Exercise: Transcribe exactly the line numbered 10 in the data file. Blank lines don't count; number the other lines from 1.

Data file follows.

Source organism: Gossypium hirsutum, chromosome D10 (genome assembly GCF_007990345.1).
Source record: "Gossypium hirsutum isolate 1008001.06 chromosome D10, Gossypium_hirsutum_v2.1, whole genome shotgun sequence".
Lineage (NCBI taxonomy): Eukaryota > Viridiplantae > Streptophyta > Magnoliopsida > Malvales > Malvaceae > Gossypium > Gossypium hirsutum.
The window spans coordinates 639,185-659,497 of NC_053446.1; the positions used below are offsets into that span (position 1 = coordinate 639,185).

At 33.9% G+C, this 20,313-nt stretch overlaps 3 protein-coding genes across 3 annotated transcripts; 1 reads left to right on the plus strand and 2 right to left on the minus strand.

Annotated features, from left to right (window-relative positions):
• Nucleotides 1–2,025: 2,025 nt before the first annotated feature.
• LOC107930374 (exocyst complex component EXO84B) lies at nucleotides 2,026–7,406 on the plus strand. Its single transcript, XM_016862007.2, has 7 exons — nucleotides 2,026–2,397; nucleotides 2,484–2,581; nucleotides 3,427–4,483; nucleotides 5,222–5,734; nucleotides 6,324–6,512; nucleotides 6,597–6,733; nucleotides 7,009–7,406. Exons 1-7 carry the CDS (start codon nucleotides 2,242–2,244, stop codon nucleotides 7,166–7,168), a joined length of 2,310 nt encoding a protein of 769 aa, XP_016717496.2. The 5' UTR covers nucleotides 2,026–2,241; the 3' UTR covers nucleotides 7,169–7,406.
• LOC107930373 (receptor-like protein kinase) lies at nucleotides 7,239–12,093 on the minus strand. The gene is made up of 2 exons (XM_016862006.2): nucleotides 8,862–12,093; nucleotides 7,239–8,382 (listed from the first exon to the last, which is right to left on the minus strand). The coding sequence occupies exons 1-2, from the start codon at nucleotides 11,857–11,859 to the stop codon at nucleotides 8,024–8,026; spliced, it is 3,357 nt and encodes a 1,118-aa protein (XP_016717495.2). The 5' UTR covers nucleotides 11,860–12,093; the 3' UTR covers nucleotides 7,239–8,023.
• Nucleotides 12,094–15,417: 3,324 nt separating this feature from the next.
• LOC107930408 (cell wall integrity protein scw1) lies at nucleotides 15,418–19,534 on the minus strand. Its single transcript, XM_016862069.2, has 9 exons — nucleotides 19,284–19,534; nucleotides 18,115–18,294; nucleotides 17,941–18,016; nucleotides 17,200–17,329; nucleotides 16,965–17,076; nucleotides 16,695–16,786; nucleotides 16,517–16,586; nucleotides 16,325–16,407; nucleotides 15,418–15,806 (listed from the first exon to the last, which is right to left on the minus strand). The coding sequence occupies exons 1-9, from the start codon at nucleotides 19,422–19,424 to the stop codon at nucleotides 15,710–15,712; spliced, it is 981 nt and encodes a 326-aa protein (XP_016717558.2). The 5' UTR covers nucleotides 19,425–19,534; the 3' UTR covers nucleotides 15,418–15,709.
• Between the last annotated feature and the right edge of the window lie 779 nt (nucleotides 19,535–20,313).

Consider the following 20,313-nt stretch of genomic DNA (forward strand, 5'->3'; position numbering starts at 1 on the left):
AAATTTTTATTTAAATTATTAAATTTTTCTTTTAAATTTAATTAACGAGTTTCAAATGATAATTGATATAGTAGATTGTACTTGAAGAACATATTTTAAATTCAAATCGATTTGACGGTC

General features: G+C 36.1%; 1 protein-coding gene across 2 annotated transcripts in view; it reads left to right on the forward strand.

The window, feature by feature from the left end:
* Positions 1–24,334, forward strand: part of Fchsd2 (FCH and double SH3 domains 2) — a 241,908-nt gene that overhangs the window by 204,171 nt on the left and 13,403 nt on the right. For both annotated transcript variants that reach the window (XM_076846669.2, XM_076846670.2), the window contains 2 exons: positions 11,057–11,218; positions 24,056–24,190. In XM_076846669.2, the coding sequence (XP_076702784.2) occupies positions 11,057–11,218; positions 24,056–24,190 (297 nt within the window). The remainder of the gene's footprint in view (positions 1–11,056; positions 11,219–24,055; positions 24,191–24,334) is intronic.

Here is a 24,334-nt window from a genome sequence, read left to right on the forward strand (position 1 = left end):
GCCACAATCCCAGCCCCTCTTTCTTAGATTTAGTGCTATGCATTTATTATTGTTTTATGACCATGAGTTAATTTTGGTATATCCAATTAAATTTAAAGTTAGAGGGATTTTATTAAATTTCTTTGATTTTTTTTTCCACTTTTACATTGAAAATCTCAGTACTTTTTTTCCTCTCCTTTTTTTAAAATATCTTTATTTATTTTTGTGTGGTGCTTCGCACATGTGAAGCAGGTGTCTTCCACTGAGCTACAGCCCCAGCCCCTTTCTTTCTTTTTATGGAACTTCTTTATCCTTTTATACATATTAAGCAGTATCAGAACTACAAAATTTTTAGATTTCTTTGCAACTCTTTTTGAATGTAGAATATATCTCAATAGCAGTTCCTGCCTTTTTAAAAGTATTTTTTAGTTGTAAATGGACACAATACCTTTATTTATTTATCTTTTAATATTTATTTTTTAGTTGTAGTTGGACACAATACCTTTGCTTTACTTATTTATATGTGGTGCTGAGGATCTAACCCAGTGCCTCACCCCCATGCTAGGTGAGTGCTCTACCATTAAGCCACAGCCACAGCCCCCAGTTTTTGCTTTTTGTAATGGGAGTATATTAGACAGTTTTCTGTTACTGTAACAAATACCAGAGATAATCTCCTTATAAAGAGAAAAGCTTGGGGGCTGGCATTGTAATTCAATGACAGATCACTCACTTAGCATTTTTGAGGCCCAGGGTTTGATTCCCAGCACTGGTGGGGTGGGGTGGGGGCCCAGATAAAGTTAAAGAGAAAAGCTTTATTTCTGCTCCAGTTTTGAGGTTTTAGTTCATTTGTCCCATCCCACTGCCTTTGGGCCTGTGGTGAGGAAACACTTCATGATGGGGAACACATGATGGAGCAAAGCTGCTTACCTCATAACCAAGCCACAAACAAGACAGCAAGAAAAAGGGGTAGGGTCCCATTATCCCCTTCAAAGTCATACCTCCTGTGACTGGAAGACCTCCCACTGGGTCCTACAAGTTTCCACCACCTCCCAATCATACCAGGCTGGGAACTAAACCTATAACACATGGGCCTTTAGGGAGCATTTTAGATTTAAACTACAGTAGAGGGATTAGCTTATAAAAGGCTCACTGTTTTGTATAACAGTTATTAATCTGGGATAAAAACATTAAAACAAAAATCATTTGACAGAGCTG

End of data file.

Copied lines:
• Nucleotides 12,094–15,417: 3,324 nt separating this feature from the next.